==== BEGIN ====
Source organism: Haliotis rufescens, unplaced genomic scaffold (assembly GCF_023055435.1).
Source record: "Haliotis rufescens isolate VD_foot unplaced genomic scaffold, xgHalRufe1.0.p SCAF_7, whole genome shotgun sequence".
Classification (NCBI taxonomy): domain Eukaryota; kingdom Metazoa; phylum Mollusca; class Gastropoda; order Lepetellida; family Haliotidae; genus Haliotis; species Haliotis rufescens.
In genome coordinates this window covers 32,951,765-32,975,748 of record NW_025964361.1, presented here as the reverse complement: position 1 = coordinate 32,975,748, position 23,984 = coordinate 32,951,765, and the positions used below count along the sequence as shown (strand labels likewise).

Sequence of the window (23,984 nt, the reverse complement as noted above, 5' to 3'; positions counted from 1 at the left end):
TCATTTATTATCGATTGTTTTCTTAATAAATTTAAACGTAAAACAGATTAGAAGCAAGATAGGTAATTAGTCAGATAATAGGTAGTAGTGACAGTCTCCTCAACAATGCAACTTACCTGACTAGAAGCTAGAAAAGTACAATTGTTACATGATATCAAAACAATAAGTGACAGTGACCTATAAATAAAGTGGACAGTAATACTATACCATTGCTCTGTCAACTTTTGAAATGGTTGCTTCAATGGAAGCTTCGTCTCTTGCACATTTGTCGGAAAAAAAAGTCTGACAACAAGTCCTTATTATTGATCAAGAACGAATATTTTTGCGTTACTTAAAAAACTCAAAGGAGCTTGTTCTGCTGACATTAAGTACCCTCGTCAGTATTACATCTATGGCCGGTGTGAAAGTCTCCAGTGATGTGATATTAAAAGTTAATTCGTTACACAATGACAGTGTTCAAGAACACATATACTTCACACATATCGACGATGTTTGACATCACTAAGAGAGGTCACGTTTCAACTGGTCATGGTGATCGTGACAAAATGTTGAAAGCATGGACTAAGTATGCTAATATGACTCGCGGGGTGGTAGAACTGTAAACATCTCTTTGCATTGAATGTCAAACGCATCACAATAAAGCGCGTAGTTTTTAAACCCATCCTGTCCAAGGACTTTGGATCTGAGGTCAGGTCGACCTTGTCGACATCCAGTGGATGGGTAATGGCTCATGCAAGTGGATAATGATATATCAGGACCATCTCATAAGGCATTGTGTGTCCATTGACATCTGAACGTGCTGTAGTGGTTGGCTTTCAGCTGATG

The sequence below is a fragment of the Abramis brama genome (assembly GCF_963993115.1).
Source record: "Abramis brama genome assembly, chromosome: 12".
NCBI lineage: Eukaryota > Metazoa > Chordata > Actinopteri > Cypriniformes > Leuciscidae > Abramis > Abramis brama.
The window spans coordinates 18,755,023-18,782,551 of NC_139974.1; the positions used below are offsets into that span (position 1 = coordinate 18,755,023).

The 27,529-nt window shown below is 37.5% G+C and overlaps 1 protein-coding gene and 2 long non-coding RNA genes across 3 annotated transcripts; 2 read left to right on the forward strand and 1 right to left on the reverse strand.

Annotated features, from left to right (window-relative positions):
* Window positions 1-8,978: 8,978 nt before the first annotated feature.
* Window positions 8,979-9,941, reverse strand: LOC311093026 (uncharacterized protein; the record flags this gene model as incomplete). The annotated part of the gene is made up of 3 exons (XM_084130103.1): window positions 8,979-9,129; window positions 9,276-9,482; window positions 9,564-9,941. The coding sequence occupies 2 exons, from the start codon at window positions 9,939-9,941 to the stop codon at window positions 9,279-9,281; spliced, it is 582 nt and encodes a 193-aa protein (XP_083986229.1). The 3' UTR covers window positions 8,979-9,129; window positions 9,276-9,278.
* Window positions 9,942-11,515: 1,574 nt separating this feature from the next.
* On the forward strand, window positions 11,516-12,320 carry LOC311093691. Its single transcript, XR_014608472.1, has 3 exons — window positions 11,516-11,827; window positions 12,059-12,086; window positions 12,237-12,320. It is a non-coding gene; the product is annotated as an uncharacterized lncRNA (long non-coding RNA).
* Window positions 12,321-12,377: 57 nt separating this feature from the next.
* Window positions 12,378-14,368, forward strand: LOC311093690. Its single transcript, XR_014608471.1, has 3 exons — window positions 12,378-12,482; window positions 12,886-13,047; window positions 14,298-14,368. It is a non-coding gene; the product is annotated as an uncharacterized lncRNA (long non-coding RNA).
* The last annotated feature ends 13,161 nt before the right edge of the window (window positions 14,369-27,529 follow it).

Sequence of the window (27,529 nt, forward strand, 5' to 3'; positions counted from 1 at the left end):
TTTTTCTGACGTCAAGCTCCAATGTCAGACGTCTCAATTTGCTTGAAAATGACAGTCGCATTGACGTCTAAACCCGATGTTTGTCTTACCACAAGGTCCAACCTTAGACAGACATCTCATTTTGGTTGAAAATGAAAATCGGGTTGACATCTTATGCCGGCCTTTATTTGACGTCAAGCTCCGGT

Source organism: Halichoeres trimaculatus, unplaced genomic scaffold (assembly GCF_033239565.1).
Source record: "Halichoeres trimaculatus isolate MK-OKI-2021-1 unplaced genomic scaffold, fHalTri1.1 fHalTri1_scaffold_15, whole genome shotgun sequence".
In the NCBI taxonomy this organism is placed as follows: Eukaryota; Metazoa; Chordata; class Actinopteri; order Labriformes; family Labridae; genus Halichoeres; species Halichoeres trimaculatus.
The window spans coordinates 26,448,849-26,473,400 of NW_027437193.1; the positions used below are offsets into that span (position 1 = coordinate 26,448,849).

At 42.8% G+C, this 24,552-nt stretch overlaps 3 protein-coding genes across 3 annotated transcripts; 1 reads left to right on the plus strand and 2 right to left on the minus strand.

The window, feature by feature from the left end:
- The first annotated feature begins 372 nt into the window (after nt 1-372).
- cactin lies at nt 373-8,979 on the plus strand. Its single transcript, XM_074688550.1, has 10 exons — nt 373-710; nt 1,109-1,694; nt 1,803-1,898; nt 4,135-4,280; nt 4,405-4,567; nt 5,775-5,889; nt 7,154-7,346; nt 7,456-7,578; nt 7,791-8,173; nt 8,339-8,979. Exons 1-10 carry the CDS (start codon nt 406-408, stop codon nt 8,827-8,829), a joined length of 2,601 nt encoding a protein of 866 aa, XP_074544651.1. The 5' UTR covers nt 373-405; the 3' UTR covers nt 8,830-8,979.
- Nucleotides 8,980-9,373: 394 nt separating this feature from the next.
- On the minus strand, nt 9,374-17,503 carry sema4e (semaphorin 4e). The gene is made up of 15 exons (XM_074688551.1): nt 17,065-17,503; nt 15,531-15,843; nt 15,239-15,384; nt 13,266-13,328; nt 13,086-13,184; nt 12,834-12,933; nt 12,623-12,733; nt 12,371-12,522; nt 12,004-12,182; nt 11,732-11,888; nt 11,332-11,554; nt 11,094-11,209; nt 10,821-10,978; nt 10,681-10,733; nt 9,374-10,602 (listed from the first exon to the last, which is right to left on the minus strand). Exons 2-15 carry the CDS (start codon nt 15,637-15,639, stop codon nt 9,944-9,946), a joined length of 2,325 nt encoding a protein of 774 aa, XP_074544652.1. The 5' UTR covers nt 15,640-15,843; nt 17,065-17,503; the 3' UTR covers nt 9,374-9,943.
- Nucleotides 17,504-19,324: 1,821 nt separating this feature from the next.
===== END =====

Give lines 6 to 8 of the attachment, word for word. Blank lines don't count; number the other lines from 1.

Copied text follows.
TCATTTATTATCGATTGTTTTCTTAATAAATTTAAACGTAAAACAGATTAGAAGCAAGATAGGTAATTAGTCAGATAATAGGTAGTAGTGACAGTCTCCTCAACAATGCAACTTACCTGACTAGAAGCTAGAAAAGTACAATTGTTACATGATATCAAAACAATAAGTGACAGTGACCTATAAATAAAGTGGACAGTAATACTATACCATTGCTCTGTCAACTTTTGAAATGGTTGCTTCAATGGAAGCTTCGTCTCTTGCACATTTGTCGGAAAAAAAAGTCTGACAACAAGTCCTTATTATTGATCAAGAACGAATATTTTTGCGTTACTTAAAAAACTCAAAGGAGCTTGTTCTGCTGACATTAAGTACCCTCGTCAGTATTACATCTATGGCCGGTGTGAAAGTCTCCAGTGATGTGATATTAAAAGTTAATTCGTTACACAATGACAGTGTTCAAGAACACATATACTTCACACATATCGACGATGTTTGACATCACTAAGAGAGGTCACGTTTCAACTGGTCATGGTGATCGTGACAAAATGTTGAAAGCATGGACTAAGTATGCTAATATGACTCGCGGGGTGGTAGAACTGTAAACATCTCTTTGCATTGAATGTCAAACGCATCACAATAAAGCGCGTAGTTTTTAAACCCATCCTGTCCAAGGACTTTGGATCTGAGGTCAGGTCGACCTTGTCGACATCCAGTGGATGGGTAATGGCTCATGCAAGTGGATAATGATATATCAGGACCATCTCATAAGGCATTGTGTGTCCATTGACATCTGAACGTGCTGTAGTGGTTGGCTTTCAGCTGATG

The sequence below is a fragment of the Abramis brama genome (assembly GCF_963993115.1).
Source record: "Abramis brama genome assembly, chromosome: 12".